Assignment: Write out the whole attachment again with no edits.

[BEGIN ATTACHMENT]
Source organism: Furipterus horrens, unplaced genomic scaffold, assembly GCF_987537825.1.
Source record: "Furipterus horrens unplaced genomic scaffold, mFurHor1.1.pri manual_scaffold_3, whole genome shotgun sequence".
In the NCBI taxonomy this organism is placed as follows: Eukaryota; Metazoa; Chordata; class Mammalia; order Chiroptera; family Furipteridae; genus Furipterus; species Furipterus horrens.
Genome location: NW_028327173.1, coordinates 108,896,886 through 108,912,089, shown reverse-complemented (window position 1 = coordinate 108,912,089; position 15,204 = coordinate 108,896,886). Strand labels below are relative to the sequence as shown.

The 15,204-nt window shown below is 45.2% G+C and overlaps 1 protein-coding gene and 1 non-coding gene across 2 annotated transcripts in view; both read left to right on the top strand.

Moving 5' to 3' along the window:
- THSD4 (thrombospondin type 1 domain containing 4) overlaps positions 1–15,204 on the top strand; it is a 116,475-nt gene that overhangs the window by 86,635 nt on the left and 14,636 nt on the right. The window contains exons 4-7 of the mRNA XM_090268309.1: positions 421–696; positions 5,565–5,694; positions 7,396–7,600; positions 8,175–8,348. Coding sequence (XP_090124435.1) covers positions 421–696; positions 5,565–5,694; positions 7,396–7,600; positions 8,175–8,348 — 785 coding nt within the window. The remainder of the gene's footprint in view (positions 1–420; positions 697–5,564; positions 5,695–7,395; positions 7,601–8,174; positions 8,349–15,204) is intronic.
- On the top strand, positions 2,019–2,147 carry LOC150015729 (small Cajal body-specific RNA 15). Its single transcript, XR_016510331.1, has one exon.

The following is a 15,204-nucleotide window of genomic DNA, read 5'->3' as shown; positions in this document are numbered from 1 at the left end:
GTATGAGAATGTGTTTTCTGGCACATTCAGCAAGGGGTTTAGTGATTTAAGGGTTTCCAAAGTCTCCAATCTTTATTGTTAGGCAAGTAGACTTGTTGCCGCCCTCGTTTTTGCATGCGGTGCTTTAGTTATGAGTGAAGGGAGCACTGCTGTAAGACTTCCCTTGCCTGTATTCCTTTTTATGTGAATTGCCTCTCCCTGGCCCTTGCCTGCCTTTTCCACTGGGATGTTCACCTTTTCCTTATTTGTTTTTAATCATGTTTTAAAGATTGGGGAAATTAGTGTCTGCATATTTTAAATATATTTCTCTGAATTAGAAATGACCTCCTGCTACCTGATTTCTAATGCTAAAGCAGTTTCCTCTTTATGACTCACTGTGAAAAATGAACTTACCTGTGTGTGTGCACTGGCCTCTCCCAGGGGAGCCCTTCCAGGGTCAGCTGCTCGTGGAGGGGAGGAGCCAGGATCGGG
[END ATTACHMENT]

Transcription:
Source organism: Furipterus horrens, unplaced genomic scaffold, assembly GCF_987537825.1.
Source record: "Furipterus horrens unplaced genomic scaffold, mFurHor1.1.pri manual_scaffold_3, whole genome shotgun sequence".
In the NCBI taxonomy this organism is placed as follows: Eukaryota; Metazoa; Chordata; class Mammalia; order Chiroptera; family Furipteridae; genus Furipterus; species Furipterus horrens.
Genome location: NW_028327173.1, coordinates 108,896,886 through 108,912,089, shown reverse-complemented (window position 1 = coordinate 108,912,089; position 15,204 = coordinate 108,896,886). Strand labels below are relative to the sequence as shown.

The 15,204-nt window shown below is 45.2% G+C and overlaps 1 protein-coding gene and 1 non-coding gene across 2 annotated transcripts in view; both read left to right on the top strand.

Moving 5' to 3' along the window:
- THSD4 (thrombospondin type 1 domain containing 4) overlaps positions 1–15,204 on the top strand; it is a 116,475-nt gene that overhangs the window by 86,635 nt on the left and 14,636 nt on the right. The window contains exons 4-7 of the mRNA XM_090268309.1: positions 421–696; positions 5,565–5,694; positions 7,396–7,600; positions 8,175–8,348. Coding sequence (XP_090124435.1) covers positions 421–696; positions 5,565–5,694; positions 7,396–7,600; positions 8,175–8,348 — 785 coding nt within the window. The remainder of the gene's footprint in view (positions 1–420; positions 697–5,564; positions 5,695–7,395; positions 7,601–8,174; positions 8,349–15,204) is intronic.
- On the top strand, positions 2,019–2,147 carry LOC150015729 (small Cajal body-specific RNA 15). Its single transcript, XR_016510331.1, has one exon.

The following is a 15,204-nucleotide window of genomic DNA, read 5'->3' as shown; positions in this document are numbered from 1 at the left end:
GTATGAGAATGTGTTTTCTGGCACATTCAGCAAGGGGTTTAGTGATTTAAGGGTTTCCAAAGTCTCCAATCTTTATTGTTAGGCAAGTAGACTTGTTGCCGCCCTCGTTTTTGCATGCGGTGCTTTAGTTATGAGTGAAGGGAGCACTGCTGTAAGACTTCCCTTGCCTGTATTCCTTTTTATGTGAATTGCCTCTCCCTGGCCCTTGCCTGCCTTTTCCACTGGGATGTTCACCTTTTCCTTATTTGTTTTTAATCATGTTTTAAAGATTGGGGAAATTAGTGTCTGCATATTTTAAATATATTTCTCTGAATTAGAAATGACCTCCTGCTACCTGATTTCTAATGCTAAAGCAGTTTCCTCTTTATGACTCACTGTGAAAAATGAACTTACCTGTGTGTGTGCACTGGCCTCTCCCAGGGGAGCCCTTCCAGGGTCAGCTGCTCGTGGAGGGGAGGAGCCAGGATCGGG